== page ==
In a world that has become increasingly politically turbulent over the last few years, international businesses have had to pay more attention to safety and security issues, in order to make sure the goods they are shipping do not fall into the wrong hands and end up being misused for unethical purposes.
Naturally, any responsible business will understand and accept the paramount necessity of taking steps to prevent terrorist acts or atrocities - but inevitably, this has often led to an increased administrative burden for regular importers and exporters.
In the last few weeks, the European Commission has been discussing a number of proposals to modernize and strengthen its export control rules to ensure its standards of safety can be more rigorously enforced, while also making sure that legitimate trade is able to proceed as smoothly as possible. If successfully implemented, the move could bring about broad-ranging benefits in both business and security terms.
The new proposals pertain to the export of so-called dual-use items - namely, goods and technologies that have legitimate civilian applications, but may also be misused for severe human rights violations, terror attacks or the development of weapons of mass destruction.
As a major producer and exporter of dual-use items, the EU has a rigorous export control regime in place, which originally emerged in the late 1990s and has been gradually strengthened since then, particularly since the publication of the EU strategy against the proliferation of weapons of mass destruction in December 2003.
The existing regulation - number 428/2009 - enables the free circulation of the majority of dual-use items throughout the EU. Commodities such as nuclear reactors, cryogenic refrigeration units, explosives, surveillance equipment and potentially toxic chemicals are all among the items that need to be carefully monitored throughout the export, brokering, transit and transfer process.
Dual-use items comprise a significant portion of EU trade with many key partners, and are crucial to the successful running of many internationally-facing European businesses; at the same time, there is a great need to make sure they are being distributed safely and responsibly.
In order to fulfill the EU's commitment to modernizing the system to keep pace with new threats and technological changes, the rules are now set to be updated, with a number of key proposals having been outlined:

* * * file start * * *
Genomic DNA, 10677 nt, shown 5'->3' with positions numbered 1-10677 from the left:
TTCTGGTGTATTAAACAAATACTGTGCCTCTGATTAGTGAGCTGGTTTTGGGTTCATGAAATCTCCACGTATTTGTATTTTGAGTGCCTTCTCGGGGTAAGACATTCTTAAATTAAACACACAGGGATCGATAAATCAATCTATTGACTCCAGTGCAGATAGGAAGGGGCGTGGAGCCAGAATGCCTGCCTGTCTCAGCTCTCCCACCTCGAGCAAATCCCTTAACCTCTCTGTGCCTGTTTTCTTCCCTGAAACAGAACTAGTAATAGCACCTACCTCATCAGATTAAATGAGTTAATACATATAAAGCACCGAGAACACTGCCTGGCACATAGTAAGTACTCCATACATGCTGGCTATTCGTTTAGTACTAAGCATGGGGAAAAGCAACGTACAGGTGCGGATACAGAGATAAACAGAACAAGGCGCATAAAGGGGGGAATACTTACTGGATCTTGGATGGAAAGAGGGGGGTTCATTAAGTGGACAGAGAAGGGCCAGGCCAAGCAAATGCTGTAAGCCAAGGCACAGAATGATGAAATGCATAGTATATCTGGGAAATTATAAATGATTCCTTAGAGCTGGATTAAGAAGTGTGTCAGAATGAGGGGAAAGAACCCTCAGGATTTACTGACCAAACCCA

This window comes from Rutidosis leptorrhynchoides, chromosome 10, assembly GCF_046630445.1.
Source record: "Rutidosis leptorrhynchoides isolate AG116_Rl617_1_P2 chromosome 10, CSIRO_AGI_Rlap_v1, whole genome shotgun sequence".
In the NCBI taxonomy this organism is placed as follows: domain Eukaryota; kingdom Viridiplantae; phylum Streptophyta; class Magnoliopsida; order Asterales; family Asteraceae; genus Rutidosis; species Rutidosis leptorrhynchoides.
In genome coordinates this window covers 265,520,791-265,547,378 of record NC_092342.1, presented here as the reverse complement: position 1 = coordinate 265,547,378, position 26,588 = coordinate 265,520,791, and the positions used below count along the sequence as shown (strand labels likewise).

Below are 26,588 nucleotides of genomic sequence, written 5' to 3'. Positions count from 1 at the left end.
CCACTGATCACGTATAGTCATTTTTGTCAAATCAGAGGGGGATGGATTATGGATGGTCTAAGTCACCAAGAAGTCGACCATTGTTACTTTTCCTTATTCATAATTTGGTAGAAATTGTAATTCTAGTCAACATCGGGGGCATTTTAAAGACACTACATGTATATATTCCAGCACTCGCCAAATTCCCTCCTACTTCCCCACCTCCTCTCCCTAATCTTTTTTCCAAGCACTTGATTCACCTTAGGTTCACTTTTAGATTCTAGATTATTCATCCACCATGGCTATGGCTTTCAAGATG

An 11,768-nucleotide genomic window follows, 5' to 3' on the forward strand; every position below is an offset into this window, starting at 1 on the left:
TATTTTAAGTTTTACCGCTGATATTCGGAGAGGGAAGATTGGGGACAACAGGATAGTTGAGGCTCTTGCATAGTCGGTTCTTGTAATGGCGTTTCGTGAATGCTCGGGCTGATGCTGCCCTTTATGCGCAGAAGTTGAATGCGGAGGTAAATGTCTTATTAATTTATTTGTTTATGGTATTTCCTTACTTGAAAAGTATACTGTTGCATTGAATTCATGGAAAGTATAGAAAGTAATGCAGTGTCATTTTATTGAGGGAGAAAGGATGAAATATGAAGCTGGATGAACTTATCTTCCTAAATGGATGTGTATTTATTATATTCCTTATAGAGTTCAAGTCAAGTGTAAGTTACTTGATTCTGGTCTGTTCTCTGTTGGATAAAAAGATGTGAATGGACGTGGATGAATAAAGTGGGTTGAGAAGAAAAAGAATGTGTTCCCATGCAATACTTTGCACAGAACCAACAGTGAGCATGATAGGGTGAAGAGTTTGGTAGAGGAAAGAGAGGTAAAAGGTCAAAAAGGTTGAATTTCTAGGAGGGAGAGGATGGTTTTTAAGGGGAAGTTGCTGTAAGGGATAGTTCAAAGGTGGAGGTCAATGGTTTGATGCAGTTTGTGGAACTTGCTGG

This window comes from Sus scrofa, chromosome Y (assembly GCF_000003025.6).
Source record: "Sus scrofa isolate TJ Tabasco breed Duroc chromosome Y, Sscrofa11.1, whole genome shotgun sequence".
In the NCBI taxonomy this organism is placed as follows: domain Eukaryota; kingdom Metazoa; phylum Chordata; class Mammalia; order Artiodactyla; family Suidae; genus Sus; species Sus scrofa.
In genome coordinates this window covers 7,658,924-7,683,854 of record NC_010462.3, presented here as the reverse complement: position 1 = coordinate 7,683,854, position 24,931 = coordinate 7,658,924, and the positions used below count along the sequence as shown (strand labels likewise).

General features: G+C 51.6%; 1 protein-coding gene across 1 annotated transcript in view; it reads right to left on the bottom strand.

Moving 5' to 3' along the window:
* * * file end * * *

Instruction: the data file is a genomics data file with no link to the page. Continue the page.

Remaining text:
- Administration of the rules will be simplified by optimizing licensing processes - introducing EU General Export Authorizations - and making the controls on technology transfers less complex, while maintaining a high level of security and adequate transparency when it comes to potentially illicit use of the items.
- Controls on brokering, technical assistance and transit of dual-use items will be harmonized, meaning any situations where variable levels of control are applied in different parts of the EU can be avoided.
- Specific provisions preventing the misuse of dual-use items in relation to terrorism will be introduced, with the goal of making the rules more effective overall.
It is hoped that these new laws will achieve the right balance between guaranteeing security and transparency, and maintaining the competitiveness of European companies and legitimate trade in dual-use items.
Specifically, the updated proposals will help to address the emergence of new risks, including the proliferation of surveillance technology such as monitoring centres and data retention systems that can be misused for repression or armed conflict - at the same time, they will lower the administrative burden on law-abiding businesses and ensure a greater degree of consistency.
The ideas put forward by the European Commission will now be debated by the EU Council and the European Parliament via an ordinary legislative procedure to determine the best way of bringing these ideas into effect.
Cecilia Malmstrom, the European commissioner for trade, said: "We are living in turbulent times. Preserving peace and protecting human rights are core objectives of the EU, and our trade policy is essential to that aim. That's why we are proposing a set of modern rules to make sure that exports are not misused to threaten international security or undermine human rights."